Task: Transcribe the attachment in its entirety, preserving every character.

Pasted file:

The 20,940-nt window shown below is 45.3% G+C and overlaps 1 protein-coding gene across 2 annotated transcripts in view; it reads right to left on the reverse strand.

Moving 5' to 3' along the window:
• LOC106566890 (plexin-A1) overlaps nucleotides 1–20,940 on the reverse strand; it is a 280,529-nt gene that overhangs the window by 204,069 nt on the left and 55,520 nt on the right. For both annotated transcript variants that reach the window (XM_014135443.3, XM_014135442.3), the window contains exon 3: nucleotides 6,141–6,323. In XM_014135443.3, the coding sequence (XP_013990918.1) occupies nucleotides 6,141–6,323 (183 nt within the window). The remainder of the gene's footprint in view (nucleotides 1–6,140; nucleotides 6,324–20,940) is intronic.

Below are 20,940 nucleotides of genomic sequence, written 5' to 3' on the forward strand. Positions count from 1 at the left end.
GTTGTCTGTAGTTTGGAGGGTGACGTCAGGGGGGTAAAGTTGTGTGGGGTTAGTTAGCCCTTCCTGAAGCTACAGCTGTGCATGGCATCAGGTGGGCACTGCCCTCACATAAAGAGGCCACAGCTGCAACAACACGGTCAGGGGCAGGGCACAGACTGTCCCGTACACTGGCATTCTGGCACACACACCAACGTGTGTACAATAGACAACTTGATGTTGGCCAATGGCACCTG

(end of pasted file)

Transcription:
The 20,940-nt window shown below is 45.3% G+C and overlaps 1 protein-coding gene across 2 annotated transcripts in view; it reads right to left on the reverse strand.

Moving 5' to 3' along the window:
• LOC106566890 (plexin-A1) overlaps nucleotides 1–20,940 on the reverse strand; it is a 280,529-nt gene that overhangs the window by 204,069 nt on the left and 55,520 nt on the right. For both annotated transcript variants that reach the window (XM_014135443.3, XM_014135442.3), the window contains exon 3: nucleotides 6,141–6,323. In XM_014135443.3, the coding sequence (XP_013990918.1) occupies nucleotides 6,141–6,323 (183 nt within the window). The remainder of the gene's footprint in view (nucleotides 1–6,140; nucleotides 6,324–20,940) is intronic.

Below are 20,940 nucleotides of genomic sequence, written 5' to 3' on the forward strand. Positions count from 1 at the left end.
GTTGTCTGTAGTTTGGAGGGTGACGTCAGGGGGGTAAAGTTGTGTGGGGTTAGTTAGCCCTTCCTGAAGCTACAGCTGTGCATGGCATCAGGTGGGCACTGCCCTCACATAAAGAGGCCACAGCTGCAACAACACGGTCAGGGGCAGGGCACAGACTGTCCCGTACACTGGCATTCTGGCACACACACCAACGTGTGTACAATAGACAACTTGATGTTGGCCAATGGCACCTG